Why Aren’t More Women in Science Careers?

Why Aren’t More Women in Science Careers?

We see plenty of successful female doctors and lawyers – but why aren’t more women excelling in science? According to The Huffington Post, we’ve heard a lot of answers over the years, from the controversial “women just aren’t as good as science” (that idea forced a Harvard president to resign), to concerns about having time to raise children.

It’s an interesting debate, since doctors have to study just as much science as engineers and scientists do, and both doctors and lawyers often have high-stress, time-consuming jobs. New research suggests that maybe the disparity is a result of the way women perceive careers in science and engineering.

According to Miami University psychological scientist Amanda Diekman, women may be rejecting careers in science because they perceive these careers as lacking in communal values like intimacy, altruism and connection with people. It’s been well documented that women embrace communal values more than men, who tend to value individuality and power. Perhaps women see scientific laboratory jobs as too lonely and not about helping people?

Diekman and other researchers asked a large group of young men and women – 19 years old, on average – about their career preferences, and also about their values and goals–whether they were driven by a desire for power and success or by intimacy and altruism. They also asked them to rate a whole list careers according to these values. Finally, they measured their math and science ability–and their confidence in these abilities.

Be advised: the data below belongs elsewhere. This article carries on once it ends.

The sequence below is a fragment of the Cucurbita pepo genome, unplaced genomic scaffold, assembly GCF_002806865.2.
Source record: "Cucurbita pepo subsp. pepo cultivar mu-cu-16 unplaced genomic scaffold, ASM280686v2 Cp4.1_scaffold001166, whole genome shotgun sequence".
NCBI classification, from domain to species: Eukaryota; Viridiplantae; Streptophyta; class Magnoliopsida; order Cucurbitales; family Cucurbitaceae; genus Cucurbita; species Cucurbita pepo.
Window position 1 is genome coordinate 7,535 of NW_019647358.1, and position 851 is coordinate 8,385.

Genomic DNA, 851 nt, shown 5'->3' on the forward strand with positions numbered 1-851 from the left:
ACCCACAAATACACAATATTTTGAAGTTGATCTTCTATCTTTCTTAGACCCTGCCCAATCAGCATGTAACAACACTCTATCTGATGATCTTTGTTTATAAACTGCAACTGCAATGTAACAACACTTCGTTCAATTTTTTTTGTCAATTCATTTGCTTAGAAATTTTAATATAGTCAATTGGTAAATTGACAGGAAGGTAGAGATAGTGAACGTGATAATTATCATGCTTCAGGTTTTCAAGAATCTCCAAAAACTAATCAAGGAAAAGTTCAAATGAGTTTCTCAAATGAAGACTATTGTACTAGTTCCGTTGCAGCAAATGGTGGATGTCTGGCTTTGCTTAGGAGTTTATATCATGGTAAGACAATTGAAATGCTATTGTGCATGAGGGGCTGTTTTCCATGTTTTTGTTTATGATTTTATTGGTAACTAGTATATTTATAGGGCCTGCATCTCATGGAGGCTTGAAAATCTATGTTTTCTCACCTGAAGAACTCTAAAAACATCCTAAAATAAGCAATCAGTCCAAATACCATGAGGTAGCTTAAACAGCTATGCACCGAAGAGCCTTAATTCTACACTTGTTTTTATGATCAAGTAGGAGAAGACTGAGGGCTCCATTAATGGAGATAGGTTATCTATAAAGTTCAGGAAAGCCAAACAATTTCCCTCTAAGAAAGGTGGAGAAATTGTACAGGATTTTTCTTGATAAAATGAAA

The results, published online in the journal Psychological Science, showed that the more strongly the students embraced values like intimacy and human connection, the less interested they were in science and math careers. And most students with these communal values were women. It had nothing to do with ability or past performance – it had to do with their perception of scientific careers.

But that’s the thing – many scientists are trying to help mankind by making discoveries. If we want to see more women in the lab, we’ll need to convince them of that!